New Bentley Flying Spur 2020 review
New flagship Bentley Flying Spur saloon offers opulence and ability in equal measure
The new Flying Spur is a world-class flagship, balancing performance, luxury and style in equal measure. The way it drives and handles is quite astonishing for such a large car, while the opulence of the cabin and attention to detail show Bentley at its best. There’s very little to fault and a whole lot to love with the new Flying Spur.
With Bentley retiring the Mulsanne, the mantle of carrying the brand’s flagship status falls to the new Flying Spur. First launched 15 years ago, it was largely seen as a stretched and more practical version of the Continental coupé. And not a particularly pretty one at that.
But how things change; the third-generation Flying Spur is perhaps the most elegant-looking Bentley in the current line-up, and worth every bit of its £168,000 price tag.
Key to its suave appearance are its new proportions. Bentley has added 130mm to the Flying Spur’s wheelbase – now 3,194mm – pushing the front and rear axles as far apart as possible to give a more athletic look. It has certainly worked.
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Given the Flying Spur’s position at the top of Bentley’s range, the only engine offered currently is its mighty 6.0-litre W12. The hand-built motor develops a whopping 626bhp and 900Nm of torque – enough, says Bentley, for a 0-62mph time of 3.7 seconds and a top speed of 207mph.
Despite the numbers, the first thing that grabs your attention once on the move is not the performance, but the sheer tranquility and refinement of the Flying Spur. The huge 6.0-litre W12 settles to a delicate burble once up to temperature and remains a distant hum as you pull away from rest.
From 30-40mph the engine is almost inaudible. This is partly down to the clever cylinder-deactivation tech that allows the engine to run on six cylinders under light throttle loads. However, that doesn’t mean it’s going to be more efficient, because the Flying Spur never breached 20mpg during our test. At least a 90-litre fuel tank should ensure lengthy trips between fill-ups.
At almost 2,500kg, the Flying Spur is a real heavyweight. But, for the most part, it does a remarkable job of containing and controlling its mass to deliver truly superb ride quality. If there’s a weak spot, and it’s a minor one at that, the low-speed ride on our test car’s 22-inch wheels allowed impacts from potholes through with more of a thump than you’d like. But once out of town, the Bentley glides along effortlessly.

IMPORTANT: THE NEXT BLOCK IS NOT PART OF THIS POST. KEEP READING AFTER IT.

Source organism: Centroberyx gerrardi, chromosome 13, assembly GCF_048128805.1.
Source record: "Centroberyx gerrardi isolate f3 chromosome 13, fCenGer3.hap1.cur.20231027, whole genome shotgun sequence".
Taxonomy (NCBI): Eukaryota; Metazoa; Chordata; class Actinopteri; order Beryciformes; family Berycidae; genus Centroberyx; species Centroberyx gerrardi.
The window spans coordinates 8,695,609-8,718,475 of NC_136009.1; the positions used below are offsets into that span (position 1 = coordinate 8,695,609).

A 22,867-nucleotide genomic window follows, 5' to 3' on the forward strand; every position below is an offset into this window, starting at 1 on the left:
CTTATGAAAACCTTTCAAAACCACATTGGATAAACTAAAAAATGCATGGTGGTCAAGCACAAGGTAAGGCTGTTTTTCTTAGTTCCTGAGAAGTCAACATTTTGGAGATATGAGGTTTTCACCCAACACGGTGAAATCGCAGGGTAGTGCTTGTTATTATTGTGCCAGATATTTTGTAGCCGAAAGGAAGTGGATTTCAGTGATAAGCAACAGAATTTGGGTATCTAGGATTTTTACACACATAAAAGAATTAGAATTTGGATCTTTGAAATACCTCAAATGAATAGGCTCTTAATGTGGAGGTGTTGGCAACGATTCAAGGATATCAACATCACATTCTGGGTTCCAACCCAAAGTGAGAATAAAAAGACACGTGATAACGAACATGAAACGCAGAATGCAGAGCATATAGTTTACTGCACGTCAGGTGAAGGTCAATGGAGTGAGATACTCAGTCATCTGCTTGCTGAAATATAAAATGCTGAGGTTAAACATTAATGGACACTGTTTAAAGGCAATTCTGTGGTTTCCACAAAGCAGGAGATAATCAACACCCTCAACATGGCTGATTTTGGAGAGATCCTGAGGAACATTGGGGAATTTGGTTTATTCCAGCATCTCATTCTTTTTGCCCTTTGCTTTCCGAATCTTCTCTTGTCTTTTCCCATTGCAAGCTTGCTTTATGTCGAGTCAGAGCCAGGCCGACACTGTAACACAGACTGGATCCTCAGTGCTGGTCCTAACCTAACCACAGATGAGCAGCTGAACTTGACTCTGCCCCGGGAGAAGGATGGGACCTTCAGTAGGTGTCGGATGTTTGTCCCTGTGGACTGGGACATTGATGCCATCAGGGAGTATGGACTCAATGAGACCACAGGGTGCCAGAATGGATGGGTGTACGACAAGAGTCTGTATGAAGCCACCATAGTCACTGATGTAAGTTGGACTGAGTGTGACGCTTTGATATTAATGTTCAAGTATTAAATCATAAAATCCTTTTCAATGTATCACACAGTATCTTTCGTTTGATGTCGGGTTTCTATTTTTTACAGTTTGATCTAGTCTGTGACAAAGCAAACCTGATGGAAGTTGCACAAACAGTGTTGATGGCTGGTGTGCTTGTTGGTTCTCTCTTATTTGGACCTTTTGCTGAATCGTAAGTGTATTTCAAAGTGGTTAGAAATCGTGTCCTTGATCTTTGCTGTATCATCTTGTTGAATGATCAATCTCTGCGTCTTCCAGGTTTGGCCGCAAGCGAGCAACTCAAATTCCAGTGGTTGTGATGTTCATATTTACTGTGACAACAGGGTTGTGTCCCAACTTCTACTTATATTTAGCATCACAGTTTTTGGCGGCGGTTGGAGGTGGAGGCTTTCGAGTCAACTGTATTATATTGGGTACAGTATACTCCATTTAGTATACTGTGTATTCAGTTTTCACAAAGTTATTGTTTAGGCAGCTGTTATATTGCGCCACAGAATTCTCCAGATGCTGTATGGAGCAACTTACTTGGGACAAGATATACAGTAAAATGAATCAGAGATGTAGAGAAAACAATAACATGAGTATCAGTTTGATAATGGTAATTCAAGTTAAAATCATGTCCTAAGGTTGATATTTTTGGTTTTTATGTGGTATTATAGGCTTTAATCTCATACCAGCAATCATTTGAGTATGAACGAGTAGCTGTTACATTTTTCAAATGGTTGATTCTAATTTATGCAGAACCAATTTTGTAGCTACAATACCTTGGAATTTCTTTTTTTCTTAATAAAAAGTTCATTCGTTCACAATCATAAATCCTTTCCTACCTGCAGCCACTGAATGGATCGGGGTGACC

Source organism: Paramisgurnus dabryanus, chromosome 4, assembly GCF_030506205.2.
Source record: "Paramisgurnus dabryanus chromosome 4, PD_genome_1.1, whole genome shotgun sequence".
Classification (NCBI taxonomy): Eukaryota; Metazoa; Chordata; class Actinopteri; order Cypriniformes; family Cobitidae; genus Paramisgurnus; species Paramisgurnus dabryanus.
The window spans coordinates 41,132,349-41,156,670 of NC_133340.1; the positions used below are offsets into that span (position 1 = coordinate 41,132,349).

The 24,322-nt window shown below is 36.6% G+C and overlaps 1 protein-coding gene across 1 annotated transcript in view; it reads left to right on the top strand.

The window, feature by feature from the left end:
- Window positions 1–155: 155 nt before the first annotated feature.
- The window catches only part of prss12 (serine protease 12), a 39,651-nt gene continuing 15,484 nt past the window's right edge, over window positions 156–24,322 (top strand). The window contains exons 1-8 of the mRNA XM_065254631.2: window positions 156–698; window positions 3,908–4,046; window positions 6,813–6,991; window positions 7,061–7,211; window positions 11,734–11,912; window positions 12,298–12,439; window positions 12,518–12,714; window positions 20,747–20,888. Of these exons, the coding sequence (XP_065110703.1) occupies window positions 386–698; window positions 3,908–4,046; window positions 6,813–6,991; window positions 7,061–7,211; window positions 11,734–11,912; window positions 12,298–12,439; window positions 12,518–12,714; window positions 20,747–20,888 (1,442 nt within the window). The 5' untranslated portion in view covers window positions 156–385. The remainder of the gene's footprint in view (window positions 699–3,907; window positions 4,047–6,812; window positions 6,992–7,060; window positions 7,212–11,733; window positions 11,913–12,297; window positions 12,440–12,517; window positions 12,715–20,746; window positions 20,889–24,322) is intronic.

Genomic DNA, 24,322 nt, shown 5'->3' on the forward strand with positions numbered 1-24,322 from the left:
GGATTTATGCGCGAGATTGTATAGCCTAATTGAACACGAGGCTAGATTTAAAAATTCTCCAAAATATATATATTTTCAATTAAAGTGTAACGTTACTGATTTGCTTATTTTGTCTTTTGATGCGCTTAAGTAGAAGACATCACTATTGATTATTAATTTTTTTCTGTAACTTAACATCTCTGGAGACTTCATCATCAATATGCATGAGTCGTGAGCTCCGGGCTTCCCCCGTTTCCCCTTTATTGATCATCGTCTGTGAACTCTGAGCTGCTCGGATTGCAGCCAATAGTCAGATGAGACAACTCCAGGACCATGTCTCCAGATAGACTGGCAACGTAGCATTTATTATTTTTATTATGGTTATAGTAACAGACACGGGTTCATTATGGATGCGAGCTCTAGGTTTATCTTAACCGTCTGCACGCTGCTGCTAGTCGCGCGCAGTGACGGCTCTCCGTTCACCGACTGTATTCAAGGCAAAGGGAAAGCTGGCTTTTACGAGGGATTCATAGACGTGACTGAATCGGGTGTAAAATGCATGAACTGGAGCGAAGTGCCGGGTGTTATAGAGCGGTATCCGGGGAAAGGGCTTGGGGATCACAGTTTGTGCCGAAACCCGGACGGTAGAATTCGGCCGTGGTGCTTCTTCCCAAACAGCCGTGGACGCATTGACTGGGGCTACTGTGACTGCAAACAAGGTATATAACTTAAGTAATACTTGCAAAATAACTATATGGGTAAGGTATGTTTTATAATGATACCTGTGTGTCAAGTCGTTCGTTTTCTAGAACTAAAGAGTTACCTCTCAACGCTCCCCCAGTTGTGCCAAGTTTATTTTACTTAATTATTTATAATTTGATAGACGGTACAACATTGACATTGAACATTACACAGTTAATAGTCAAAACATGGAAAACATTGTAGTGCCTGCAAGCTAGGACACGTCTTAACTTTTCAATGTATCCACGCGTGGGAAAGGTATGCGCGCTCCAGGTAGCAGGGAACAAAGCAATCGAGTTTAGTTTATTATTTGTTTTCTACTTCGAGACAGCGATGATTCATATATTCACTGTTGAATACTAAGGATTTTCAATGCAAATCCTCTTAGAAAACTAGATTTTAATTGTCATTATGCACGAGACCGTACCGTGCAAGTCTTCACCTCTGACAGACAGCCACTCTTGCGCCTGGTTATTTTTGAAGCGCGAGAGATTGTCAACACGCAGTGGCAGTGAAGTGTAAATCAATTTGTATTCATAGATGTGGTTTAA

A configurable driving mode allows you to tailor the ride, steering, throttle and a range of other parameters to your liking, while pre-set Sport and Comfort modes also feature. But Bentley itself has done a lot of the hard work for you by creating a setting aptly called ‘Bentley mode’. It’s a setting that engineers deemed to be the best fit for the Flying Spur, balancing serenity with speed. And there’s no reason to argue with them.
Although it’s not a car that encourages you in any way to drive quickly, the Flying Spur is more accomplished than its sheer size would lead you to believe. Flex your right foot and a wave of torque propels you forwards, regardless of the gear you’re in, accompanied by a deep-chested bellow from the exhaust. It’s more than fast enough to keep up with a BMW M5 or Mercedes-AMG E 63.
Point the Flying Spur at a B-road, and it’s simply staggering how such a large car has been made to feel so nimble. The integration and execution of all of the systems are truly excellent; rear-wheel steering makes the car feel more agile at low speeds, while the 48-volt electrics almost eliminate body roll by stiffening the anti-roll bars on the fly.
Best of all, that technology doesn’t smother the driving experience or make it feel artificial. The Flying Spur is a genuinely wonderful car to drive at any speed.
Rather than having the turning circle of a cruise liner, that rear-wheel steering makes this 5.3-metre long saloon no more nerve-jangling to drive through a car park or tight residential street than a Ford Fiesta.
Driving the Flying Spur is one luxury in itself, but if you’re carrying passengers on board, there’s certainly a claim that they could have the better end of the deal. Nearly every surface in the Flying Spur’s cabin is trimmed in either the finest Bavarian cow (there are just over 13 hides used in total) or polished wood veneer. Interestingly, all the pieces of wood you see inside a Flying Spur will have come from exactly the same tree to ensure consistency. That’s attention to detail.
The rear-seat entertainment package – a £5,775 option – adds two digital screens to the back of the headrests where passengers can watch movies, connect to the car’s on-board WiFi or play games. Add the truly outstanding Naim stereo, which is a chunky extra at £6,595, and you’ve got yourself a mobile cinema. There are few finer places to sit than in the back of a Flying Spur.
|Model:||Bentley Flying Spur|
|Engine:||6.0-litre W12 twin-turbo petrol|
|Transmission:||Eight-speed dual-clutch auto, four-wheel drive|